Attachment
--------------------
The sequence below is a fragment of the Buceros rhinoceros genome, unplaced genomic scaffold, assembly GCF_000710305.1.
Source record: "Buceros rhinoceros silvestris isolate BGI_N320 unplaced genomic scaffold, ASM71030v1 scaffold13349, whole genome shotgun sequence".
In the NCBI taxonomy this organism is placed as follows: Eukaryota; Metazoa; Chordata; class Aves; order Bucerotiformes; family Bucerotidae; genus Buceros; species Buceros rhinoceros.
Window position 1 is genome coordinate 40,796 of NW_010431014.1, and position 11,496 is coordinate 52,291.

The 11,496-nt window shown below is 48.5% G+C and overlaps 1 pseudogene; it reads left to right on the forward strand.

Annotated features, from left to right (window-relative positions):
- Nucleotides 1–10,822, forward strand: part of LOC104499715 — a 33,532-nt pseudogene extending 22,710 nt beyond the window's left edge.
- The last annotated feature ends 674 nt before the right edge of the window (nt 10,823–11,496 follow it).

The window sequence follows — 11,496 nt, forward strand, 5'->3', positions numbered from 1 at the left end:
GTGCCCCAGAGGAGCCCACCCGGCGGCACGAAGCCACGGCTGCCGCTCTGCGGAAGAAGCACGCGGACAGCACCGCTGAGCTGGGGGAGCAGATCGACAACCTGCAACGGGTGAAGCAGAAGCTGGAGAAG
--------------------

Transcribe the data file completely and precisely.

The sequence below is a fragment of the Buceros rhinoceros genome, unplaced genomic scaffold, assembly GCF_000710305.1.
Source record: "Buceros rhinoceros silvestris isolate BGI_N320 unplaced genomic scaffold, ASM71030v1 scaffold13349, whole genome shotgun sequence".
In the NCBI taxonomy this organism is placed as follows: Eukaryota; Metazoa; Chordata; class Aves; order Bucerotiformes; family Bucerotidae; genus Buceros; species Buceros rhinoceros.
Window position 1 is genome coordinate 40,796 of NW_010431014.1, and position 11,496 is coordinate 52,291.

The 11,496-nt window shown below is 48.5% G+C and overlaps 1 pseudogene; it reads left to right on the forward strand.

Annotated features, from left to right (window-relative positions):
- Nucleotides 1–10,822, forward strand: part of LOC104499715 — a 33,532-nt pseudogene extending 22,710 nt beyond the window's left edge.
- The last annotated feature ends 674 nt before the right edge of the window (nt 10,823–11,496 follow it).

The window sequence follows — 11,496 nt, forward strand, 5'->3', positions numbered from 1 at the left end:
GTGCCCCAGAGGAGCCCACCCGGCGGCACGAAGCCACGGCTGCCGCTCTGCGGAAGAAGCACGCGGACAGCACCGCTGAGCTGGGGGAGCAGATCGACAACCTGCAACGGGTGAAGCAGAAGCTGGAGAAG